Harold Pinter Movies List

Harold Pinter
Harold Pinter
Hackney, east London, England
A Night Out

Harold Pinter Filmography

Showing 1 to 10 of 24 movies
Showing 1 to 10 of 24 movies
Sleuth ( English )
Artist: Jude Law , Michael Caine , Harold Pinter , Carmel O'Sullivan , Kenneth Branagh
Director: Kenneth Branagh
Music Director: Patrick Doyle
Release date: 12-10-2007
The Tailor of Panama
The Tailor of Panama ( English )
Music Director: Shaun Davey , Pauline Griffiths , Jenny Lee Wright , Mark Auguste , Tom Johnson
Release date: 11-02-2001
Beckett on Film - Catastrophe
Artist: John Gielgud , Rebecca Pidgeon , Harold Pinter
Director: David Mamet
Release Year: 2000
Mansfield Park
Mansfield Park ( English )
Director: Patricia Rozema
Release date: 12-11-1999
Against the War
Against the War ( English )
Artist: Harold Pinter
Director: Stuart Urban
Release date: 05-05-1999
Breaking the Code
Breaking the Code ( English )
Director: Herbert Wise
Release date: 17-09-1996
The Trial
The Trial ( English )
Artist: Kyle MacLachlan , David Thewlis , Tony Haygarth , Douglas Hodge , Jiří Schwartz
Director: David Hugh Jones
Release date: 18-06-1993
The Comfort of Strangers
Artist: Rupert Everett , Natasha Richardson , Helen Mirren , Christopher Walken , Manfredi Aliquo
Director: Paul Schrader
Music Director: Angelo Badalamenti
Release Year: 1990
Reunion ( English )
Director: Jerry Schatzberg
Release Year: 1989
The French Lieutenant's Woman
Director: Karel Reisz
Music Director: Carl Davis
Release date: 01-08-1981
Showing 1 to 10 of 24 movies
Showing 1 to 10 of 24 movies

Harold Pinter Biography

From Wikipedia, the free encyclopedia. Harold Pinter, CH, CBE (10 October 1930 – 24 December 2008), was an English playwright, screenwriter, actor, theatre director, poet, left-wing political activist, cricket enthusiast, and Nobel laureate. He was one of the most influential and imitated of modern British dramatists. Pinter's writing career spanned over 50 years and produced 29 original stage plays, 27 screenplays, many dramatic sketches, radio and TV plays, poetry, one novel, short fiction, essays, speeches, and letters. His best-known plays include The Birthday Party (1957), The Caretaker (1959), The Homecoming (1964), and Betrayal (1978), each of which he adapted to film. His screenplay adaptations of others' works include The Servant (1963), The Go-Between (1970), The French Lieutenant's Woman (1981), The Trial (1993), and Sleuth (2007). He directed almost 50 stage, television, and film productions and acted extensively in radio, stage, television, and film productions of his own and others' works. Pinter's dramas often involve strong conflicts between ambivalent characters who struggle for verbal and territorial dominance and for their own versions of the past. Stylistically, these works are marked by theatrical pauses and silences, comedic timing, irony, and menace. Thematically ambiguous, they raise complex issues of individual identity oppressed by social forces, language, and vicissitudes of memory. In 1981, Pinter stated that he was not inclined to write plays explicitly about political subjects; yet in the mid 1980s he began writing overtly political plays. This "new direction" in his work and his left-wing political activism stimulated additional critical debate. Pinter, his work, and his politics have been the subject of voluminous critical commentary. Pinter received over 50 awards, prizes, and other honours, including the Tony Award for Best Play for The Homecoming in 1967, eight BAFTA awards for screenwriting and a BAFTA Fellowship in 1997, the French Légion d'honneur in 2007, and 20 honorary degrees. Festivals and symposia have been devoted to him and his work. In awarding Pinter the Nobel Prize in Literature in 2005, the Swedish Academy noted: "Harold Pinter is generally seen as the foremost representative of British drama in the second half of the 20th century. That he occupies a position as a modern classic is illustrated by his name entering the language as an adjective used to describe a particular atmosphere and environment in drama: 'Pinteresque'." Despite frail health after being diagnosed with oesophageal cancer in December 2001, Pinter continued to act on stage and screen, last performing the title role of Samuel Beckett's one-act monologue, Krapp's Last Tape, for the 50th anniversary season of the Royal Court Theatre, in October 2006. He died from liver cancer on 24 December 2008. The following week he was buried at Kensal Green Cemetery, in North West London. Description above from the Wikipedia article Harold Pinter, licensed under CC-BY-SA, full list of contributors on Wikipedia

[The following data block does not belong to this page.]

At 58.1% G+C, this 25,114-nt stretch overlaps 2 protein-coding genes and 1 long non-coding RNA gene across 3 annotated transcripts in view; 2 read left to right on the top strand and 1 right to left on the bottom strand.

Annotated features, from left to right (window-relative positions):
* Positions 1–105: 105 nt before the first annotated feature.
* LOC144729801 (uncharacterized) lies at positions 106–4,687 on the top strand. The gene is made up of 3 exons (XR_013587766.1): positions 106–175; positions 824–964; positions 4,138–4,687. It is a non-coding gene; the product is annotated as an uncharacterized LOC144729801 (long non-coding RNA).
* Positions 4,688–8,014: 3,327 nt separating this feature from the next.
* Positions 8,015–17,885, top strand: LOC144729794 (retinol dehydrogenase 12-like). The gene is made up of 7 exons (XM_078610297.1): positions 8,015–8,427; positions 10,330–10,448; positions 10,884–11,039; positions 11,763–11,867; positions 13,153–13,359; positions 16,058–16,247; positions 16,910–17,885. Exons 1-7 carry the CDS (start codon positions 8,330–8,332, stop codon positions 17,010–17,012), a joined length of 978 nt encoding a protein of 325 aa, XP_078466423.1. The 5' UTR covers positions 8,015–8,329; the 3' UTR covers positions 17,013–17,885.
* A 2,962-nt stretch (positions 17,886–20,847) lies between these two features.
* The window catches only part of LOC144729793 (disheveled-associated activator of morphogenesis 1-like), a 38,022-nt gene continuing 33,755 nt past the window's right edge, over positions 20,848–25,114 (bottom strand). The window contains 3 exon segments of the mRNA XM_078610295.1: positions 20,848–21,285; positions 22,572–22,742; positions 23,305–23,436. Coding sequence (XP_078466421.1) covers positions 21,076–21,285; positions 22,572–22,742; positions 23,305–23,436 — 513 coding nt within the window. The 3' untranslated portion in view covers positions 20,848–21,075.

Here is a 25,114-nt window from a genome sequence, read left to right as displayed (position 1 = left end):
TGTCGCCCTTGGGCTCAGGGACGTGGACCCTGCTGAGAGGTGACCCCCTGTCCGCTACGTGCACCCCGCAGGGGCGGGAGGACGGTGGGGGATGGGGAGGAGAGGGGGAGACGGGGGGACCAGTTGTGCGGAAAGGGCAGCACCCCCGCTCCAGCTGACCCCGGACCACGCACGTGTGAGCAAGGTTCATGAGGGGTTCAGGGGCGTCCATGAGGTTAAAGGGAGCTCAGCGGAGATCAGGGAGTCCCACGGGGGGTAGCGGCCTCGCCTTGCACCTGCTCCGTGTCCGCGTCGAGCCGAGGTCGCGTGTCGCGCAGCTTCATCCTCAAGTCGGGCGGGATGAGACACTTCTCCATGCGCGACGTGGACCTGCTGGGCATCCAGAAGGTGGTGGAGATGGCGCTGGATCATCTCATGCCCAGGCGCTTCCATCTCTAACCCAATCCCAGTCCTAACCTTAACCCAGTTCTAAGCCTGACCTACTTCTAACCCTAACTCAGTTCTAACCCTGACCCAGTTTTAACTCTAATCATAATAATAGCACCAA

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Joseph Losey
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John Dankworth
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Kenneth Branagh
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Norman Priggen
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Beatrice Dawson
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